US President Donald Trump's performance at a "shocking" NATO summit has dealt a major blow to the alliance and may hand a win to Vladimir Putin, analysts say.
Whether shoving aside Montenegro's PM or having handshake wars with France's new leader, Trump created chaos at what was meant to be a diplomatic showpiece.
But optics aside, Trump failed to publicly endorse NATO's founding mutual defence guarantee and instead castigated the allies for failing to pay their way.
The US President's performance at a NATO summit has dealt a major blow to the alliance. Source: AAP
The contrast with an upbeat Mideast visit, including a trip to Saudi Arabia in which he did big deals with no mention of human rights concerns, was striking.
Ian Lesser of the German Marshall Fund think-tank in Brussels told AFP the failure to explicitly back the Article Five defence pledge "is going to be immensely disappointing to NATO leaders".
In a bitter irony Trump's rebuke to NATO came as he unveiled a memorial to 9/11, the only time that the Article Five defence guarantee has been triggered.
"This is a major blow to the alliance," tweeted Ivo Daalder, a former US ambassador to NATO.
"After calling NATO 'obsolete' Trump needed to say what every predecessor since Truman has said: The US is committed to Art 5."
'Wobbly' US support
It was under president Harry Truman that the United States launched the post-war World War II network of alliances in Asia and Europe with the establishment in particular of the North Atlantic Treaty Organisation.
On the campaign trail Trump worried transatlantic allies when he dismissed NATO as 'obsolete', and said he would weigh up whether a state triggering Article 5 if invaded had met its financial obligations.
But hopes that post-election Trump would use his first visit to Brussels to show his full commitment were dashed with a series of awkward incidents and harsh statements.
Donald Trump and UK Prime Minister Theresa May. Photo: AP
Donald Trump shakes hands with France's Emmanuel Macron. Photo: AP
First he stared down new French President Emmanuel Macron during a white-knuckle handshake. Then he shoved aside Montenegrin Prime Minister Dusko Markovic, whose country is set to become NATO's 29th member later this year.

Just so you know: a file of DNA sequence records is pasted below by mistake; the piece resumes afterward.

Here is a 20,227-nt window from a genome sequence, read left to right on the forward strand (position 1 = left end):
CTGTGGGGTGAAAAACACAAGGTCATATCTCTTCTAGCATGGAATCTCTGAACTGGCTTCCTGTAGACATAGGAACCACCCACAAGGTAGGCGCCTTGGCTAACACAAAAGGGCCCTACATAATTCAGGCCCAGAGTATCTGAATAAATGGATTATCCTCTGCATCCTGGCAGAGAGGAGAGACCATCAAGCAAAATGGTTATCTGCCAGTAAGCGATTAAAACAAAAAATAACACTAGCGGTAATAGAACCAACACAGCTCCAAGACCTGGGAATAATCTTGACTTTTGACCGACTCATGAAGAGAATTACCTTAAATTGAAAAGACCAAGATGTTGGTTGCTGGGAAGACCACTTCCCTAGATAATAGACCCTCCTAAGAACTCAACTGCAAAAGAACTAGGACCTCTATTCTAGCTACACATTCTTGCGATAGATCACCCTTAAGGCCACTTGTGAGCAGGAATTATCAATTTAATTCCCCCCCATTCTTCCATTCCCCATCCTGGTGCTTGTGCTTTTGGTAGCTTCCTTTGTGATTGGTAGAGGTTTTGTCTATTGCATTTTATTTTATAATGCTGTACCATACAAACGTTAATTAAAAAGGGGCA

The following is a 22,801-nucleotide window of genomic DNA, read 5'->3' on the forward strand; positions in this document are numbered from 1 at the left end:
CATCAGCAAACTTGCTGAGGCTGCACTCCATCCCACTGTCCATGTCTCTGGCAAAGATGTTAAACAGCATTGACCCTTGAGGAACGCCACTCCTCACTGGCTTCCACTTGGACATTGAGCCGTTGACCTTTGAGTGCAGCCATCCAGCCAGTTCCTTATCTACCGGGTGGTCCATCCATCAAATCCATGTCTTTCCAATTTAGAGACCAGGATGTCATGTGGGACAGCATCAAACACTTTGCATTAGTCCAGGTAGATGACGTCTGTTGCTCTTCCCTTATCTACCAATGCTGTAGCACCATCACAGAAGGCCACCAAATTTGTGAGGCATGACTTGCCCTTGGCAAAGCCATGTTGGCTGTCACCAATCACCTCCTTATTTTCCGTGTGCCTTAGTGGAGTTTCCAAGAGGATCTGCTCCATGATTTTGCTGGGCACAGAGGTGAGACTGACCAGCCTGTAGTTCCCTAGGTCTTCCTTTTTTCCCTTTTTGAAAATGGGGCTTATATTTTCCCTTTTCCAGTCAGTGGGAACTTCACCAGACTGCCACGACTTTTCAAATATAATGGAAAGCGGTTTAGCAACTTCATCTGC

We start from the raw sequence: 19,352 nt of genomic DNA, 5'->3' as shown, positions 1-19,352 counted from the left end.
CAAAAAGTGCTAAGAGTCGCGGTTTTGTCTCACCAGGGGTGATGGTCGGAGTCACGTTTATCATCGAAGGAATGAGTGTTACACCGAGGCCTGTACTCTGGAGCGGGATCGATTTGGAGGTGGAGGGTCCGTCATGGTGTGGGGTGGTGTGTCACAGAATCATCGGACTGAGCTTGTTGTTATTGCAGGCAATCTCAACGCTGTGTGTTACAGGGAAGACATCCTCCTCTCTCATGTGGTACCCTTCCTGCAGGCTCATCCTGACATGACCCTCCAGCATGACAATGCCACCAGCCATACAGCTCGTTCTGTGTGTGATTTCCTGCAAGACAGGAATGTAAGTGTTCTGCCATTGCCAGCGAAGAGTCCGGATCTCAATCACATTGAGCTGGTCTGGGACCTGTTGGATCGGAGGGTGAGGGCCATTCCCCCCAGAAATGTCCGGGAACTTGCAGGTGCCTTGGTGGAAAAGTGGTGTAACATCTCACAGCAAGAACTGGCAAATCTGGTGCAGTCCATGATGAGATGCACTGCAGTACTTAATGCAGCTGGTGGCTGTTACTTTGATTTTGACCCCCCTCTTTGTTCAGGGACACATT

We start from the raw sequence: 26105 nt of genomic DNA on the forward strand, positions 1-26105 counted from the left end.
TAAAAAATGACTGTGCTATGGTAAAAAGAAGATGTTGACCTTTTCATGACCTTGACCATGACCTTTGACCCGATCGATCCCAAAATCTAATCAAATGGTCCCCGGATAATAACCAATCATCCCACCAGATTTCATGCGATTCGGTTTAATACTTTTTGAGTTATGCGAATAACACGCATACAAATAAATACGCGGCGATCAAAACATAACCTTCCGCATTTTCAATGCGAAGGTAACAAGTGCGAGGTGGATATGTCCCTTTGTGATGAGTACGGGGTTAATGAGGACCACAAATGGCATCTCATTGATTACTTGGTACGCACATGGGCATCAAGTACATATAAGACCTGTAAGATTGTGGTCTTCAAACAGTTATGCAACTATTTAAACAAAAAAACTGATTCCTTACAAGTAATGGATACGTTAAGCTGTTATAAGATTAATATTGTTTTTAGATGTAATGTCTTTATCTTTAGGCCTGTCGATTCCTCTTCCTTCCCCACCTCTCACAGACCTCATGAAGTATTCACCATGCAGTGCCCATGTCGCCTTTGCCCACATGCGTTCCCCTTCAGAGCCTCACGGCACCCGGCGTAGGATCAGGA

Trump reportedly told EU leaders that "the Germans are bad, very bad" because of their car sales, and was at odds with Europe's top official on Russia.
British Prime Minister Theresa May also took Trump to task over US intelligence leaks from the probe into this week's deadly Manchester bombing.
Finally, as aghast fellow leaders whispered amongst themselves, Trump blasted them for owing "massive amounts of money", leaving allies back in the uncertain space they were last year.
Trump's rhetoric sends a message "to Russia and the rest of the world that the US security guarantee to Europe is wobbly," Jan Techau, a foreign policy expert at the American Academy in Berlin, told AFP.
Ex-Soviet states Lithuania, Latvia, Estonia and former Soviet satellite Poland have all anxiously turned to the trans-Atlantic alliance since President Vladimir Putin's Russia annexed Crimea from Ukraine in 2014.
"Putin will be thrilled at Trump's refusal to endorse article five," said Thomas Wright, a fellow at the Washington-based Brookings Institution think tank, adding that it was "shocking and damaging" for NATO.
Saudi sword dance
Questions swirled about why figures including US Secretary of State Rex Tillerson did not rule out before the summit at an explicit declaration of support.
"The question of the day is what on earth happened? Did Trump personally veto it? Or his advisors? Or was it never true?" Wright said.
The US and NATO were at pains to insist that Trump was committed, despite it all.
Trump spokesman Sean Spicer dismissed questions about the president's commitment as "almost laughable", pointing out that the 9/11 memorial is dedicated to Article Five.
NATO Secretary General Jens Stoltenberg meanwhile said after the summit that the president was being "blunt" but was "sending a strong signal" of his commitment by unveiling the 9/11 memorial.
The difference in tone could hardly be clearer however with the opening leg of Trump's tour in Saudi Arabia.
While in Brussels he berated some of America's oldest allies, in Riyadh Trump said he had a "tremendous" time as he signed multi-billion-dollar arms deals with Saudi Arabia's conservative rulers and took part in a sword dance.
Anne Applebaum, a visiting professor at the LSE Institute of Global Affairs, tweeted that it was "very striking that Trump made a point of 'not lecturing' the Saudis, and then arrived in Brussels and lectured Europeans."